Google Forced User Tracking through JavaScript and the “fp=” query string

We recently wrote an article about Google Spyware and are following up.

In the Google Spyware article we discussed Mozilla Firefox “phoning home” to their rich benefactor, Google. While Google does not call the practice “phoning home”, Google defends the practice as a way to “help” the user.

For some time now (and probably more for “fun” than anything else), we decided to block the Google cookie from our hard drives. The Google Spyware article provided a brief overview on how we achieved this. However without getting into a deep technical discussion, suffice it to say that Google engineers have now created some fancy “JavaScript” code to continue tracking users as they enter queries on the Google search engine.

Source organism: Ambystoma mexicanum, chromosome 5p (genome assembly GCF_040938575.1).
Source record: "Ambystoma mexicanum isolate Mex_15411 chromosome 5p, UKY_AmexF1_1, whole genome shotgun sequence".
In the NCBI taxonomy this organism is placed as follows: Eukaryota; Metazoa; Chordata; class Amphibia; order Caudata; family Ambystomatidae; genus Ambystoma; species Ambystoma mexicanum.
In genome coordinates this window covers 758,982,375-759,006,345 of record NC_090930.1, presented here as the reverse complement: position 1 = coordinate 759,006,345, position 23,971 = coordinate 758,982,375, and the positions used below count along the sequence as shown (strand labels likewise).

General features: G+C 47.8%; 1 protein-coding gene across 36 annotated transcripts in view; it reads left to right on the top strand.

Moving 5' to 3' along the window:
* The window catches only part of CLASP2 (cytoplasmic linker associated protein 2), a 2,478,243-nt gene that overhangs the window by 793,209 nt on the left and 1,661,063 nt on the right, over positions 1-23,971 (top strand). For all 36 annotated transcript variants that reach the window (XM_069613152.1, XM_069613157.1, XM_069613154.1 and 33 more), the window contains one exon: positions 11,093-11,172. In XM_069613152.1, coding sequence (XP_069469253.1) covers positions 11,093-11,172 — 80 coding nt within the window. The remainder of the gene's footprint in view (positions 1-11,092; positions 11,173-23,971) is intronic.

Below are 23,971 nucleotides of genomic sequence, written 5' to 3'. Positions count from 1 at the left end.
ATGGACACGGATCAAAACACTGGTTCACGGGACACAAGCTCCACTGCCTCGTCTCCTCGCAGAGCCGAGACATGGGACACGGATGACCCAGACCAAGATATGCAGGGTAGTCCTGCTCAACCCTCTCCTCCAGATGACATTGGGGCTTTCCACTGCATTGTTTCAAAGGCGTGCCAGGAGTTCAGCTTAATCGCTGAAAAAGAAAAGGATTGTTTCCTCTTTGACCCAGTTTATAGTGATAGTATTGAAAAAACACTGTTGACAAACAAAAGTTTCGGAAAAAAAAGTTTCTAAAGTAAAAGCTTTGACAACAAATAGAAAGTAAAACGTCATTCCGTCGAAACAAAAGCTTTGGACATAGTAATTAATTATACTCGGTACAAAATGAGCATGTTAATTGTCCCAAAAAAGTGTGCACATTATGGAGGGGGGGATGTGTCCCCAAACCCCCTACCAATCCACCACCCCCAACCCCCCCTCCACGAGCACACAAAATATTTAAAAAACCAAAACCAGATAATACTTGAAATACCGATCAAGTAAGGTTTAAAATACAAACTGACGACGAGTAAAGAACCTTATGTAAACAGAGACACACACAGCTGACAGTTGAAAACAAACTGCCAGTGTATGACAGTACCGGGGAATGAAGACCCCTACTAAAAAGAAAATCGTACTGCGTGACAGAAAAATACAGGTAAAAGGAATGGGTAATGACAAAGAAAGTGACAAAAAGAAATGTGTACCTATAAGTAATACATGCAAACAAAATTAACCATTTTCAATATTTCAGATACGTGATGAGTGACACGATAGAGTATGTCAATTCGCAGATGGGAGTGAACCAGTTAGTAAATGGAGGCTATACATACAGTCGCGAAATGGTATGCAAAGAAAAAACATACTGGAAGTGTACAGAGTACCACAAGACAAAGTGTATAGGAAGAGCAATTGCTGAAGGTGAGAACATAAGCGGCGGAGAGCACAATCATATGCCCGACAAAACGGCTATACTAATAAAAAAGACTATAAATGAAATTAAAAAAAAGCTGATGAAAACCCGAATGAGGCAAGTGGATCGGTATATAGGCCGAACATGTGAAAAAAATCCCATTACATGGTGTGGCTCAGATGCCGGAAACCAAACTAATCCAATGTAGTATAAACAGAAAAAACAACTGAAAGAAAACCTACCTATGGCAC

Google will not stop in their quest to gobble up as much user data as possible. End users are not afforded the opportunity to opt-out of Google’s practice. And Google morphs as quickly as a teenage hacker intent on installing Spyware on your computer.

Pretty strong words, we know…

Officially, “spyware” is a practice that only unsophisticated, off-shore hackers engage in. Right?

Based on today’s logic and Google’s market position as a powerful near-monopolist, Google would never be found guilty of massive privacy abuse.

Still doubtful?

Why else would Google use the “fp=” query string to track Google search words and phrases?

The queries to the Google search engine look something like this:

The funny characters after the “fp=” are unique to each Google search engine user. So everytime the user enters a keyword or phrase into the Google search engine, Google’s javascript appends a unique identifier for later data harvesting at the Googleplex.

Google uses this technique for tracking users who do not want be “cookied” and are ultimately trying to remain anonymous.

Here is something to ponder:

  • Facebook
  • TwitThis
  • StumbleUpon
  • Digg

, , , , , , , , , , , , , ,